But the university also offers some ESFA-funded activity in order to “reach out and widen participation”, and views apprenticeships at level 4 and above as “an important component of its offer [that] builds upon its rich heritage of its links to industry”.
Ian Pretty, chief executive of the Collab Group of colleges, believes there is “a strong case for collaboration between FE and HE” at levels 4 and 5, not least through the government’s proposed institutes of technology. A Department for Education policy document published in September confirmed that the institutes should be joint projects between at least one FE institution or private provider and a higher education institution.
However, Pretty adds that Collab members have voiced concerns about a small number of universities actively moving into the delivery of level 3 (A-level equivalent) courses. “We need to ensure that post-16 education is delivered by those who best understand how to shape and deliver curriculum,” he says. “We believe that colleges are best placed to deliver level 1, 2 and 3 educational needs.”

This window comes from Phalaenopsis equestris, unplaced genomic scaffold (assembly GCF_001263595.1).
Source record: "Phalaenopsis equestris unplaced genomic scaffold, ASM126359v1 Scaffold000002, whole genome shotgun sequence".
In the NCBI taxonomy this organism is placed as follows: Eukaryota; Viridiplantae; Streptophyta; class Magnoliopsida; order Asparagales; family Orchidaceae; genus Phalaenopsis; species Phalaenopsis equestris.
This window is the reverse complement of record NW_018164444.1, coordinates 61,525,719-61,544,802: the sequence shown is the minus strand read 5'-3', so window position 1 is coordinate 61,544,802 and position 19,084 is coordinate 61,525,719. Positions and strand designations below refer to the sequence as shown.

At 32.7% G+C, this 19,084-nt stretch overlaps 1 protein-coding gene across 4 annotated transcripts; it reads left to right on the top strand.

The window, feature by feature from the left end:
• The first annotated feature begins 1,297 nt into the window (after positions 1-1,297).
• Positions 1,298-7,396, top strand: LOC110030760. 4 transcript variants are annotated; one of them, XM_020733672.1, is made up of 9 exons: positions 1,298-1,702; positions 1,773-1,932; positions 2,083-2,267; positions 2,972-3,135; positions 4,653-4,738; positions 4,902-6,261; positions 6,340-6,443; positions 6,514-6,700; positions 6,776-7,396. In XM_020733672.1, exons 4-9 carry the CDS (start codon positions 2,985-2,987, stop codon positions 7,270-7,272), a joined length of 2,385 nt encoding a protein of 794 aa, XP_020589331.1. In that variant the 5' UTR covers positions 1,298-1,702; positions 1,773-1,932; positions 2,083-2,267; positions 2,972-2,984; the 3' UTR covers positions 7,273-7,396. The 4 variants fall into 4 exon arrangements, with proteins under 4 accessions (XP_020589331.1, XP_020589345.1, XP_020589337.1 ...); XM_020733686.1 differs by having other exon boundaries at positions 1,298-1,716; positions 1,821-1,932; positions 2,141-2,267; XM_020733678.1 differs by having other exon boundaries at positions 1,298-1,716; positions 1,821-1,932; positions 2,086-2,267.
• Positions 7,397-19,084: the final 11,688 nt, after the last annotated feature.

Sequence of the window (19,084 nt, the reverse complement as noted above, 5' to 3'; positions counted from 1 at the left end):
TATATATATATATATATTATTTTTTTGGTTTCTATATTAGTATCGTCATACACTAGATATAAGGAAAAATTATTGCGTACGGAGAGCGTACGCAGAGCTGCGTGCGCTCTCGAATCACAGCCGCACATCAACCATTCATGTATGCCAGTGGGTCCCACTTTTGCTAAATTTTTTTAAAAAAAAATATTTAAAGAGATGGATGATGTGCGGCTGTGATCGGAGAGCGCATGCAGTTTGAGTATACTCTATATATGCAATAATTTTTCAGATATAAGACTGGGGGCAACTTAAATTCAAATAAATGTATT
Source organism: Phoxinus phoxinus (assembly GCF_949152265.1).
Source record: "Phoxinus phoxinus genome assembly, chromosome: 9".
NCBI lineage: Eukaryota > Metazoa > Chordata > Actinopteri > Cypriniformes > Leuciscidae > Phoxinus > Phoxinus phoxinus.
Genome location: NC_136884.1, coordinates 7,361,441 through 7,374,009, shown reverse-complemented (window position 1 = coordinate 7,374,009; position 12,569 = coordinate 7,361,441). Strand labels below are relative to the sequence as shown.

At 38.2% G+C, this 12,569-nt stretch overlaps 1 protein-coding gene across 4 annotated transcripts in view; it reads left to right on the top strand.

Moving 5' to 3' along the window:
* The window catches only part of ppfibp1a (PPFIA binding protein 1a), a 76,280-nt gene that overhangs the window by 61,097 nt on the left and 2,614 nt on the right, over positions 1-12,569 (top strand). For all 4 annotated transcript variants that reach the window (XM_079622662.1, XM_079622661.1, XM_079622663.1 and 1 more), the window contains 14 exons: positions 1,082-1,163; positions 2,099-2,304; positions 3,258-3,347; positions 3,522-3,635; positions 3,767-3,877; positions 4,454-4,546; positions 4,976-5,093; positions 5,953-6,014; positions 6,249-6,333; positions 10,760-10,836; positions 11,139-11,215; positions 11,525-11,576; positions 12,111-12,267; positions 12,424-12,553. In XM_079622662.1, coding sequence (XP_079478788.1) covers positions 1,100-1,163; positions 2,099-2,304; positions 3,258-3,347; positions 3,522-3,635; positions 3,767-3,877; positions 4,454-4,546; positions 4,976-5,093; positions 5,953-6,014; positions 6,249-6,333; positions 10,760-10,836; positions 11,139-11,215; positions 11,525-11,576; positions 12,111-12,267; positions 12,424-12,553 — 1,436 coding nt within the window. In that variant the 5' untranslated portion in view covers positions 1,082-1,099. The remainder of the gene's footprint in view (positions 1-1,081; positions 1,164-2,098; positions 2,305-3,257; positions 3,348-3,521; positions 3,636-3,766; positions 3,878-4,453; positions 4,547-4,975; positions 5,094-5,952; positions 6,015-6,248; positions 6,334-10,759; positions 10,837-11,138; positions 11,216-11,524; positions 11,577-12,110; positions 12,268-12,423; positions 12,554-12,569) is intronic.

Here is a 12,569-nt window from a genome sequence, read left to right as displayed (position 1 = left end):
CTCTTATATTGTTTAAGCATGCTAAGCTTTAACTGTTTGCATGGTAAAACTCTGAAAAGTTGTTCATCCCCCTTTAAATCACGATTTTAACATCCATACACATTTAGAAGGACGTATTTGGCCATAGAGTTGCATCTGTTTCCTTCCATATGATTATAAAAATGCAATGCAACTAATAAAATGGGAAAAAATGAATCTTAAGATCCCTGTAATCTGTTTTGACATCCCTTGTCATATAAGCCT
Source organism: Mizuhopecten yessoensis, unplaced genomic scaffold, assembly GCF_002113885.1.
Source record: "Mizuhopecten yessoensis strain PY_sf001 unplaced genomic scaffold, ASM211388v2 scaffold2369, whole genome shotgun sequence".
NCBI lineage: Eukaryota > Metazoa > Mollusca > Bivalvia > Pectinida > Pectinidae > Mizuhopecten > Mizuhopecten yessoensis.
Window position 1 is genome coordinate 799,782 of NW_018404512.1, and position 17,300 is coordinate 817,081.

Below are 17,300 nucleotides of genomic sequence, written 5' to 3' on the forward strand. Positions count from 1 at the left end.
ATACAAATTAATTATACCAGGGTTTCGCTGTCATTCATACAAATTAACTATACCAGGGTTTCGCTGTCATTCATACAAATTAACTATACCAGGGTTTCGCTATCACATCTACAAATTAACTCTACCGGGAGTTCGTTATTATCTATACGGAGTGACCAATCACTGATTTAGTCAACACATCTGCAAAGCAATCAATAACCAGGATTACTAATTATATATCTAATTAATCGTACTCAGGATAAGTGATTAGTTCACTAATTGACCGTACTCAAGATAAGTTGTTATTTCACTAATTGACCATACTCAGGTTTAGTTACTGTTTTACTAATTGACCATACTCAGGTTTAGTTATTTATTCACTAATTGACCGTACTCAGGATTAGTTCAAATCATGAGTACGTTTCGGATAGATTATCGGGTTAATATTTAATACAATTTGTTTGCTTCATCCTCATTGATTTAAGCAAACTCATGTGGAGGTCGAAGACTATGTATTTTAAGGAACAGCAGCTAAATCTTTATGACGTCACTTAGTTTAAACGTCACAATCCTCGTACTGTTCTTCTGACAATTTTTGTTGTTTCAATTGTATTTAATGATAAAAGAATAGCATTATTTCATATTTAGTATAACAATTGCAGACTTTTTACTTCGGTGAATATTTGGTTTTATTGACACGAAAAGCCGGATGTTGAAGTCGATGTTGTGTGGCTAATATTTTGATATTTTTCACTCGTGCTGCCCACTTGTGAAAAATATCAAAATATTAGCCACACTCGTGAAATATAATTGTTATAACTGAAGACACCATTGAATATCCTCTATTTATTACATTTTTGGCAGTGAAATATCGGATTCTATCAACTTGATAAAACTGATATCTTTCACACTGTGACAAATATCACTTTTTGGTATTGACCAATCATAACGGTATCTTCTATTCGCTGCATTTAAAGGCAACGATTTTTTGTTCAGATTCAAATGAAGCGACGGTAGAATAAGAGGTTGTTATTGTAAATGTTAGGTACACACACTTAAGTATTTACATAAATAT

On this issue, the AoC is in agreement, Lord says. “The AoC believes that further education colleges are best placed to deliver courses that support progression into higher study, with strong academic and pastoral support offered to students who have often been out of education for a while.
“Universities often deliver these courses with larger group sizes, fewer taught hours, less support available, and refer students without the appropriate maths and English qualifications back to FE colleges for part-time resit programmes, where a full offer could be provided by the college.”